Happy Pi Day! No, not pie day (although that would be delicious). Today is pi day — a special math day to celebrate a very unique number. Read on to find out why.
Take the distance around the outside of a circle (called the circumference). Divide it by the distance from one side to the other through the middle of a circle (called the diameter). You've got pi!
It doesn’t matter how big or how small the circle is, When you divide the circumference by the diameter, you will always get the same number. Because the number is always the same, it’s called a constant. There's over a million digits in pi (wow!) but we just shorten it to 3.14 to make it easier to remember. Cool, right?
Even this isn't the entire number of pi!
OK, let's get even more precise. When you divide the circumference by the diameter, you will actually get 3.141592653589… (... means and so on)
The number goes on and on and on and on. There is no pattern. There is no end.
It’s just a string of numbers that goes to a never-ending (or infinite) number of places. That’s one of the things that makes pi so special!
Mathematicians have spent an incredible amount of time calculating pi. Since the end of 2017, it had been calculated to 22,459,157,718,261 digits — that trillions of digits! That’s a lot of pi!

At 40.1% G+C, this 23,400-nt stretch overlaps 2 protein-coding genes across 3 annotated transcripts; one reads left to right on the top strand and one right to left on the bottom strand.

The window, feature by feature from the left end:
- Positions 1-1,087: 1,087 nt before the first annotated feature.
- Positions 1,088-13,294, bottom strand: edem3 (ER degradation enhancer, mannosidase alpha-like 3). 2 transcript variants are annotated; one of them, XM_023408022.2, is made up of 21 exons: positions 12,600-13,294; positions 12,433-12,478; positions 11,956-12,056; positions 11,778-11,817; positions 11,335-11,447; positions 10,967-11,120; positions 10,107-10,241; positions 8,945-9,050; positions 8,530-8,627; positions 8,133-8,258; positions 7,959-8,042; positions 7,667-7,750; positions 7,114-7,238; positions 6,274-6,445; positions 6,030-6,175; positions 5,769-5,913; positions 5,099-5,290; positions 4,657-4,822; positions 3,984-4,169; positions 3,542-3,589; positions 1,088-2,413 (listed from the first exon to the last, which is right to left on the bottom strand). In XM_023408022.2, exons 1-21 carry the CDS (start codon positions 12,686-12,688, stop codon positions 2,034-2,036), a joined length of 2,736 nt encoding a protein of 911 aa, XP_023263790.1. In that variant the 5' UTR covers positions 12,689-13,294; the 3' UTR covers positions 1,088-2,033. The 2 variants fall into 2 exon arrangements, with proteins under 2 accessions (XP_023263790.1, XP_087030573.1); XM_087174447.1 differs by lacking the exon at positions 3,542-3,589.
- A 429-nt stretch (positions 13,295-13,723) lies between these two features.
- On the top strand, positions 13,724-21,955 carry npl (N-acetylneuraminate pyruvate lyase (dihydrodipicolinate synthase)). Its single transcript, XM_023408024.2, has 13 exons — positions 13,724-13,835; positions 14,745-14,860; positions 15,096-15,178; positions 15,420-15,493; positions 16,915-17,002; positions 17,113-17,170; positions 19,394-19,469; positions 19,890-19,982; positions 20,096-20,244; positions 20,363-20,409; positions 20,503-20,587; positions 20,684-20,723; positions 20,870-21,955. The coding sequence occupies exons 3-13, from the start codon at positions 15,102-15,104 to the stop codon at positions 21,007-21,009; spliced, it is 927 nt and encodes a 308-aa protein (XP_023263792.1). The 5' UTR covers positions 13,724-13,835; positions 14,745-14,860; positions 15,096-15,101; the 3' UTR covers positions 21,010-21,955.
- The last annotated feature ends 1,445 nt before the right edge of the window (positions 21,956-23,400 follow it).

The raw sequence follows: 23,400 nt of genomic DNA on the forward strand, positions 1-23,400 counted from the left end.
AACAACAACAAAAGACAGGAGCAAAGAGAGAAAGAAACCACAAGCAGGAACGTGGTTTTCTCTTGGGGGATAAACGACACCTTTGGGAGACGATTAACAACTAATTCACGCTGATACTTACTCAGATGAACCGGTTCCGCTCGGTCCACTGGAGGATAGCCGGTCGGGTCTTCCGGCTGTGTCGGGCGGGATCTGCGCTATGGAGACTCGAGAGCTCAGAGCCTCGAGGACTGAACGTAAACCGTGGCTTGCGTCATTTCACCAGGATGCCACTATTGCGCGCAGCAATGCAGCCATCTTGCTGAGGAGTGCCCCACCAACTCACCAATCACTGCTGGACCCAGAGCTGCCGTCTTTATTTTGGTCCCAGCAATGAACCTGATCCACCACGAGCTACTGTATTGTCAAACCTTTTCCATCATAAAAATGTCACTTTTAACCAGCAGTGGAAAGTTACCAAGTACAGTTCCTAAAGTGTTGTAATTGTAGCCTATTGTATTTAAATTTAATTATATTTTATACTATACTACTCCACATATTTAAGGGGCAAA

You may see the symbol used for pi in math equations. It looks like this: π (like a little chair, kind of).
It’s actually the Greek letter P, which is called "pi" in the Greek alphabet.
Mathematicians didn’t start using the symbol for pi regularly until around the 1730s, although mathematicians have been using the calculation since Ancient Greece!
Pi is used whenever you want to do measurements or calculations using circles. You can use it if you need to know how big the surface of anything shaped like a circle is (that’s called the area).
But scientists and mathematicians use pi in lots of equations that do all sorts of things. They can calculate distances of planets orbiting the sun. They can use it to design buildings in earthquake zones. They can even use it to creat systems that help cell phones work.
Can you guess? When you look at the month (3) and the day (14) you get… pi (3.14). At least if you write the date the American way (month, then day)!
Now that you know all about pi, why not get yourself a nice circle-shaped pie, and celebrate!